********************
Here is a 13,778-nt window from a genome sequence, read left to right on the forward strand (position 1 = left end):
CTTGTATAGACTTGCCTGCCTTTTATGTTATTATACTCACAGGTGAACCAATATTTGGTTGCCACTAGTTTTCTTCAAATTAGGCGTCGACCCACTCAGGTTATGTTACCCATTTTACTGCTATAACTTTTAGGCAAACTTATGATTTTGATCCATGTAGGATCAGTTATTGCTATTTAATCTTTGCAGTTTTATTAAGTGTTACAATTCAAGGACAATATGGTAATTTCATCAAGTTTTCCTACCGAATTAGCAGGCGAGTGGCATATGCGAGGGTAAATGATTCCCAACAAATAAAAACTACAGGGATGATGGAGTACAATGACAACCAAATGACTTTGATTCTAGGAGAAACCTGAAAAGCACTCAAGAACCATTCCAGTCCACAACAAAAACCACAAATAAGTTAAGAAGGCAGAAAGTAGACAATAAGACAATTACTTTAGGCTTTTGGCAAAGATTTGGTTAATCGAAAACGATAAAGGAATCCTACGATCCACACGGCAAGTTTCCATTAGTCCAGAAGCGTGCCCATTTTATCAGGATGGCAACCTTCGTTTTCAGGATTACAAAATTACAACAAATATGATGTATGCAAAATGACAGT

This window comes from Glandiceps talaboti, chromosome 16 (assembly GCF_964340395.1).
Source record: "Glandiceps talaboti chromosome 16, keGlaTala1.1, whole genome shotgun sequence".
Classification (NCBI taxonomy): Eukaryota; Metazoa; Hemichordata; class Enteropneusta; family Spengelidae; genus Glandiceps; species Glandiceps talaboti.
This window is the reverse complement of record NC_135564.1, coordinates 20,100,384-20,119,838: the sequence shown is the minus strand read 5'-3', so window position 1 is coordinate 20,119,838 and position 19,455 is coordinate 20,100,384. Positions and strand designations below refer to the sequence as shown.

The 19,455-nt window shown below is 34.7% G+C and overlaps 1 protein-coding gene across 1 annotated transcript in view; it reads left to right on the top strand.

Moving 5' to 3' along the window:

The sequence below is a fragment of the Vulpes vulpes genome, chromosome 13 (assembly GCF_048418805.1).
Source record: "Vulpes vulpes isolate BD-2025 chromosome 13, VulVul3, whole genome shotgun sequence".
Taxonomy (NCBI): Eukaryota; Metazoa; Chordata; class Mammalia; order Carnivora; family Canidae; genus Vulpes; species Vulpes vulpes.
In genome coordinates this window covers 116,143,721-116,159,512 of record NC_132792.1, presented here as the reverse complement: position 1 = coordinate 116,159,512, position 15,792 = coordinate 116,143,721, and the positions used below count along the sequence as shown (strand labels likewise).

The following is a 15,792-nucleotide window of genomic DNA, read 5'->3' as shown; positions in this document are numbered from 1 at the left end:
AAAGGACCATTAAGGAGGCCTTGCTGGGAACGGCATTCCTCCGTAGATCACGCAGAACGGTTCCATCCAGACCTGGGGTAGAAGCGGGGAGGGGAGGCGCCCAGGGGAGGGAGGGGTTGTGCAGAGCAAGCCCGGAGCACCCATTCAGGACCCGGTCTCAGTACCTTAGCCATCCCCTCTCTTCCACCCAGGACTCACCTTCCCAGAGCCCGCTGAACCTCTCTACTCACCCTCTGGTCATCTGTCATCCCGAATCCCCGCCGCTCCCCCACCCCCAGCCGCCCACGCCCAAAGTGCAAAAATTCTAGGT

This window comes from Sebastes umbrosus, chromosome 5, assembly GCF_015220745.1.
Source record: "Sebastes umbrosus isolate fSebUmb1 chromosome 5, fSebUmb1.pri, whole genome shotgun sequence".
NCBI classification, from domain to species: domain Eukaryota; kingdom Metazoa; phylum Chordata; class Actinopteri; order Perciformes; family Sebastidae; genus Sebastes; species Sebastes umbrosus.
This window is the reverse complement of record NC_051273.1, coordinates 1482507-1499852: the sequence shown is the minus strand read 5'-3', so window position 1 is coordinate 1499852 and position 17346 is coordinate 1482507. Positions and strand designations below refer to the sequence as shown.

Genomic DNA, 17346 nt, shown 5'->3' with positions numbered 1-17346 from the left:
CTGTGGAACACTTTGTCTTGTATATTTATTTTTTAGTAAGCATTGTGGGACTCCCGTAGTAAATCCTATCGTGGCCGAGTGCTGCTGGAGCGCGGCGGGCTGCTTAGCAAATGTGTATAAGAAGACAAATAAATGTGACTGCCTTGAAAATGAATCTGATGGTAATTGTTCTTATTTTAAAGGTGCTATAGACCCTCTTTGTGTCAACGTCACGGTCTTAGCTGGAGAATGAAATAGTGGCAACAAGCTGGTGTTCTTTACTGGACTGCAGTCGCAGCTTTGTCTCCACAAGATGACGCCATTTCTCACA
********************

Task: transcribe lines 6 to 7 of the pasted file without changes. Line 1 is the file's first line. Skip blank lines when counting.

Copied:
This window is the reverse complement of record NC_135564.1, coordinates 20,100,384-20,119,838: the sequence shown is the minus strand read 5'-3', so window position 1 is coordinate 20,119,838 and position 19,455 is coordinate 20,100,384. Positions and strand designations below refer to the sequence as shown.

The 19,455-nt window shown below is 34.7% G+C and overlaps 1 protein-coding gene across 1 annotated transcript in view; it reads left to right on the top strand.